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I'm trying to solve the following

Show that there is no non constant analytic function in the unit disc such that $f(z)=f(2z)$.

My try: let $f$ be an analytic function in the unit disk such that $f(z)=f(2z)$.

Now, we can write $\displaystyle f\left(\frac{z}{2}\right)=f(z)$. The function is analytic, hence we can write $f(z)=\sum_{n=0}^{\infty}a_n z^n$. We have $\displaystyle \left|\frac{z}{2}\right|\le \left|z\right|<R$ where $R$ is the radius of convergence, thus $\displaystyle f\left(\frac{z}{2}\right)=\sum_{n=0}^{\infty}\frac{a_n}{2^n}z^n$.

Equating coefficients we get $\displaystyle \forall n: \frac{a_n}{2^n}=a_n$, thus we have $\forall n>0:a_n=0$, i.e $f(z)=a_0$, i.e $f$ is constant.

Is my reasoning correct? Why should we notice the unit disk?

Thank you!

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2 Answers 2

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This is correct - and has nothing to do with the "unit" disk, but it does have to do with it being centered at $0$.

A simpler way to approach the problem: $f(z) = f(\dfrac z 2) = f(\dfrac z 4) = \cdots$ - and now use continuity at $0$ to conclude that $f(z) = f(0)$. Which assumption about $f$ didn't we really use?

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  • $\begingroup$ Thank you, I thought it has nothing to do with unit disk. Your solution doesn't use the fact that $f$ is analytic, i.e it is differentiable, or you meant something else? $\endgroup$
    – Galc127
    Mar 29, 2016 at 13:20
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    $\begingroup$ That is what I meant. You don't even use the fact that $f$ is continuous, all you need is that it is continuous at $0$. $\endgroup$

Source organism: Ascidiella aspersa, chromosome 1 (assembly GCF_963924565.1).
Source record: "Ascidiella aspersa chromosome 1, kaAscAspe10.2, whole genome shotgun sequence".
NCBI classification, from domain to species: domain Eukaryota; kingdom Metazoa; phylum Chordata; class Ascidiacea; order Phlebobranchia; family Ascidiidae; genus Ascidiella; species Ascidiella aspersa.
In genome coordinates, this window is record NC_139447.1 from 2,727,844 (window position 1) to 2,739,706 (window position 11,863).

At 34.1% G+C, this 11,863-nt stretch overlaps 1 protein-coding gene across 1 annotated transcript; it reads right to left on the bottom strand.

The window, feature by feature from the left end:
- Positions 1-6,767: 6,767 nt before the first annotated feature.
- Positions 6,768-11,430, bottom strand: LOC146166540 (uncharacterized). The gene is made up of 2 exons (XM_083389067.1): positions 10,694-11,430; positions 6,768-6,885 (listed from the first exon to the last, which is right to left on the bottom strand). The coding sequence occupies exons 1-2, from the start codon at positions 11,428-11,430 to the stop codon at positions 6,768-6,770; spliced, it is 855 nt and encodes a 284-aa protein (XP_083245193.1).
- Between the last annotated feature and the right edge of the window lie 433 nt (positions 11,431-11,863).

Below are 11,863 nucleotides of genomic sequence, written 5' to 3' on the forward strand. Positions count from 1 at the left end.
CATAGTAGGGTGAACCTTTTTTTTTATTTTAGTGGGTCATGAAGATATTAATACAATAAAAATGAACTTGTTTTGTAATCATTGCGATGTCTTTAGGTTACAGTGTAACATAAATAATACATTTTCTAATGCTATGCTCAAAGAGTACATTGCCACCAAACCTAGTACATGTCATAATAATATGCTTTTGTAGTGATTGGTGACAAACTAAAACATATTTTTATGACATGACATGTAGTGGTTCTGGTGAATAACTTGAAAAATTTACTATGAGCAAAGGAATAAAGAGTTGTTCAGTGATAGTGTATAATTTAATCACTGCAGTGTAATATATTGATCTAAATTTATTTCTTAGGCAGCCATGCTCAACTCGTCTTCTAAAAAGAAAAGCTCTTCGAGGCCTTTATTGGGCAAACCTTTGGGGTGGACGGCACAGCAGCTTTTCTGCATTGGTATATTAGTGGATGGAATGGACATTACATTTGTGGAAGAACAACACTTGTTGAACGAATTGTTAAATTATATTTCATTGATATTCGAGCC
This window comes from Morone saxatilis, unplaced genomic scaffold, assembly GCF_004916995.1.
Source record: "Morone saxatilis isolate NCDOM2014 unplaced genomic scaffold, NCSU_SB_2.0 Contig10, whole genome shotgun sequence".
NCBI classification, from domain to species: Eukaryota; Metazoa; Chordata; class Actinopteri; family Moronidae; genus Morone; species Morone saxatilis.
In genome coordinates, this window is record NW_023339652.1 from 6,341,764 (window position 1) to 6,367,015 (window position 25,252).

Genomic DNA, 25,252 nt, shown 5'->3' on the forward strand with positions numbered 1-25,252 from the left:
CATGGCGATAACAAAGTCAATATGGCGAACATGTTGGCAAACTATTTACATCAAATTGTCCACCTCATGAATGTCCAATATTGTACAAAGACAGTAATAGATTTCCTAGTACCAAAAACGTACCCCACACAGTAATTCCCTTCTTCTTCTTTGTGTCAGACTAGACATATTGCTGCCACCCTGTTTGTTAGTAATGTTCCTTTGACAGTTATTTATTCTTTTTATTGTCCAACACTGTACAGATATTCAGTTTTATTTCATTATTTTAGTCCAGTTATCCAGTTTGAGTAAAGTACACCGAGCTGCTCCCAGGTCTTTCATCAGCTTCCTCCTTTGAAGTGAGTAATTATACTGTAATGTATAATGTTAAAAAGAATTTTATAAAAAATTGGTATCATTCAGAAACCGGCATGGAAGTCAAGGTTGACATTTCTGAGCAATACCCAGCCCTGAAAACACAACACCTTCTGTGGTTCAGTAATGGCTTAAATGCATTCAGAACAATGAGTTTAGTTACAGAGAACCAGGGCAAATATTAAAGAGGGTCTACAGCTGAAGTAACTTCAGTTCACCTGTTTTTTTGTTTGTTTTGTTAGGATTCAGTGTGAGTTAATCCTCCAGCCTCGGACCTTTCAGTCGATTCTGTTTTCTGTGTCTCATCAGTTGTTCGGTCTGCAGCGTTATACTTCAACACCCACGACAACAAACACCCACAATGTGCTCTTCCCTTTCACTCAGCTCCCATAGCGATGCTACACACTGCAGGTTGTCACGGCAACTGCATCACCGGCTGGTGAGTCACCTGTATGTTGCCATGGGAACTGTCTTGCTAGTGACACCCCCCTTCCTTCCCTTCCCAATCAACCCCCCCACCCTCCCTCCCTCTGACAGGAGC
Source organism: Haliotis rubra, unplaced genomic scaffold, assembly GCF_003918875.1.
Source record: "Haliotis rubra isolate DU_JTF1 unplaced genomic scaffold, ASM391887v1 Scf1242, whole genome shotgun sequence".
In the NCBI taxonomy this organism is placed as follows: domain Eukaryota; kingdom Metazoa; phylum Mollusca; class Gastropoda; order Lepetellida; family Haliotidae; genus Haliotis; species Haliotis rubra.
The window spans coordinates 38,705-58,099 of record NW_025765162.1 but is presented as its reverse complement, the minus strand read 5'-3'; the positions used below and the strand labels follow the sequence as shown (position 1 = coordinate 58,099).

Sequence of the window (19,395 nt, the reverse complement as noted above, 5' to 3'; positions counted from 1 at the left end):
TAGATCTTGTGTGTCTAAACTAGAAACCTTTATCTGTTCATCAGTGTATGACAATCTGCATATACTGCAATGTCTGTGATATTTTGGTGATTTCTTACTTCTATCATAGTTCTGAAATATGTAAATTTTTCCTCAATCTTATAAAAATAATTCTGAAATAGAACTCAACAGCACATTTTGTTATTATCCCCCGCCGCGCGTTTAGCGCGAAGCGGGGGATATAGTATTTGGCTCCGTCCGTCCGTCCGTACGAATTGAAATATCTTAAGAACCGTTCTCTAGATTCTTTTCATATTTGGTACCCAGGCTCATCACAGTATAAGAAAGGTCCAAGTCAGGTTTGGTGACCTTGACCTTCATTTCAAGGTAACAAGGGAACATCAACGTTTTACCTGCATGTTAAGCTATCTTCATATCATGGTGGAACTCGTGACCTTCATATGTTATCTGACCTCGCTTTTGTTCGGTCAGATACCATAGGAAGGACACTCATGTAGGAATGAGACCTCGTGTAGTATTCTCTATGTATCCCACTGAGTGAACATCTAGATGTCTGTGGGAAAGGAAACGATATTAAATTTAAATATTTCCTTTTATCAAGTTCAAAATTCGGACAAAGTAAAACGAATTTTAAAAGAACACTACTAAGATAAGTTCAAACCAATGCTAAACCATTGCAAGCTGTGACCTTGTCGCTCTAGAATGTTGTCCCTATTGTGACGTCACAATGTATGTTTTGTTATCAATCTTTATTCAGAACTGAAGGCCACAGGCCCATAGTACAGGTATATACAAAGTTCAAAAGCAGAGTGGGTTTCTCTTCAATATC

– user325968
    Mar 29, 2016 at 13:21
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[1]. Another way to show that $a_n=0$ for $n\geq 1$ is that for $0<r<1/2$ and $n\geq 1$ we have $$2 \pi i a_n=(2 \pi i/n!)(d^nf/dz^n)(0)=\int_{|z|=r}f(z)z^{-n-1} \;dz=$$ $$=\int_{|z|=r}f(2 z)z^{-n-1}\;dz=\int_{|z|=r}f(2 z)(2 z)^{-n-1}2^n\;d(2 z)=$$ $$=2^n\int_{|y|=2 r} f(y)y^{-n-1}\;dy= 2^n(2 \pi i/n!)(d^nf/dz^n)(0) =2^n(2 \pi i a_n).$$

[2]. Different proof. (i) Prove that if $g:[0,1)\to \mathcal C$ is continuous and $g(x)=g(2 x)$ for $x\in [0,1)$ then $g$ is constant. (ii) For $r\in [0,1)$ and $t\in \mathcal R,$ we have $$f'(r e^{i t})=\lim_{s\to r^+} (f(s e^{i t})-f(r e^{i t})) /((s-r)e^{i t}).$$ Observe that $g_t(x)=f(x e^{i t})$, satisfies $g_t(x)=g_t(2 x)$ for $x\in [0,1).$ So $f'=0$.

For a proof of (i), if $x\in (0,1)$ then $g(0)=\lim_{n\to \infty}g(x 2^{-n})=\lim_{n\to \infty}g(x)=g(x).$

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